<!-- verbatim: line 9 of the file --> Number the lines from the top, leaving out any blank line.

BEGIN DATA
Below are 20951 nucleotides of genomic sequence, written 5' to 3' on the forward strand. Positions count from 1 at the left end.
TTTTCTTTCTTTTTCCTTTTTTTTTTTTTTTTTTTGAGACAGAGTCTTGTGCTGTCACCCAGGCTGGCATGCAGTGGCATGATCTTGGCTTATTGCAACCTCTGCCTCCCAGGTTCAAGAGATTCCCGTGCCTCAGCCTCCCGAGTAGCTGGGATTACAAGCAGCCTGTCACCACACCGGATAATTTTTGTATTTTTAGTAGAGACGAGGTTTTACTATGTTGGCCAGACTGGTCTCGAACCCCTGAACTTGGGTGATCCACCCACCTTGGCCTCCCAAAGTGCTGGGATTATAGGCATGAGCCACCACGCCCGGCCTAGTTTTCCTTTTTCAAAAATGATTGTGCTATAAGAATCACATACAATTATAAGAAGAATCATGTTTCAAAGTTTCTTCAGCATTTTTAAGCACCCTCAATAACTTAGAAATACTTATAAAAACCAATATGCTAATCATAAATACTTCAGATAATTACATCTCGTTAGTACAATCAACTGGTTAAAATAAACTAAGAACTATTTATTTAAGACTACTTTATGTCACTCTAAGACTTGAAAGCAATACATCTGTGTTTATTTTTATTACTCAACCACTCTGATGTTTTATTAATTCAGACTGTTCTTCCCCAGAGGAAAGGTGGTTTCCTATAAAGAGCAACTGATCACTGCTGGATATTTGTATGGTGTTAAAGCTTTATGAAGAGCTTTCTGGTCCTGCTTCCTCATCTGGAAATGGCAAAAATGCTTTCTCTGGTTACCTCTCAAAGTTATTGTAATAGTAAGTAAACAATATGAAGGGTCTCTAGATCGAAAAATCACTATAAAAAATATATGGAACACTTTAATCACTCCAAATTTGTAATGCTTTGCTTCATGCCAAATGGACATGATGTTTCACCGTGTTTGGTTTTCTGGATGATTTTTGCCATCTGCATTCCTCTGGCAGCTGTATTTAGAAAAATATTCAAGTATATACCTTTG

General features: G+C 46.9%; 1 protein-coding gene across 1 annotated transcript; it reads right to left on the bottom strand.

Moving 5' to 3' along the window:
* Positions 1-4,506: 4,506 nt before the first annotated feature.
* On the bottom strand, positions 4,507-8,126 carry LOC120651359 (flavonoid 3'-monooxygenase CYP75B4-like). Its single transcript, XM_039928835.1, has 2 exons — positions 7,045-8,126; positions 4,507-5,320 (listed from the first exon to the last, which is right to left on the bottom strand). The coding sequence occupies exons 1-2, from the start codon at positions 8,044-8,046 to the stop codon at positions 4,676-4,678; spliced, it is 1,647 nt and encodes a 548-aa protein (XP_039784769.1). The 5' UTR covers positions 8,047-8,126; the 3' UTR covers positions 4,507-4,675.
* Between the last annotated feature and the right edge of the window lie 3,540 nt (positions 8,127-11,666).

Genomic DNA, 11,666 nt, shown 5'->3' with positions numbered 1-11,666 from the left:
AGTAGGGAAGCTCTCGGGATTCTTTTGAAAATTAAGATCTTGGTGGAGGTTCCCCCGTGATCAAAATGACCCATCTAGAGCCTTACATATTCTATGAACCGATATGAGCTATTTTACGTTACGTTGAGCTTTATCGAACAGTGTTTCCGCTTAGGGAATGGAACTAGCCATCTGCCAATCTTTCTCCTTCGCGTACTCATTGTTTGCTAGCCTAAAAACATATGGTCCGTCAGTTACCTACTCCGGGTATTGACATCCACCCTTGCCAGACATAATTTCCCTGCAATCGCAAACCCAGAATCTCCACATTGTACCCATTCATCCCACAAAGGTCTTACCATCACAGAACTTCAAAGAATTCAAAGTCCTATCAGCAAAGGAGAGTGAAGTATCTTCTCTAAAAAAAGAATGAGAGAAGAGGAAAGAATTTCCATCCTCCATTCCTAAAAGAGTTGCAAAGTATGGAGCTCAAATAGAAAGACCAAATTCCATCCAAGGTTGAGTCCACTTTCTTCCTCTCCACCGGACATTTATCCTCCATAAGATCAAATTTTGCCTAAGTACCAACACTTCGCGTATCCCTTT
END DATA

AGTAGGGAAGCTCTCGGGATTCTTTTGAAAATTAAGATCTTGGTGGAGGTTCCCCCGTGATCAAAATGACCCATCTAGAGCCTTACATATTCTATGAACCGATATGAGCTATTTTACGTTACGTTGAGCTTTATCGAACAGTGTTTCCGCTTAGGGAATGGAACTAGCCATCTGCCAATCTTTCTCCTTCGCGTACTCATTGTTTGCTAGCCTAAAAACATATGGTCCGTCAGTTACCTACTCCGGGTATTGACATCCACCCTTGCCAGACATAATTTCCCTGCAATCGCAAACCCAGAATCTCCACATTGTACCCATTCATCCCACAAAGGTCTTACCATCACAGAACTTCAAAGAATTCAAAGTCCTATCAGCAAAGGAGAGTGAAGTATCTTCTCTAAAAAAAGAATGAGAGAAGAGGAAAGAATTTCCATCCTCCATTCCTAAAAGAGTTGCAAAGTATGGAGCTCAAATAGAAAGACCAAATTCCATCCAAGGTTGAGTCCACTTTCTTCCTCTCCACCGGACATTTATCCTCCATAAGATCAAATTTTGCCTAAGTACCAACACTTCGCGTATCCCTTT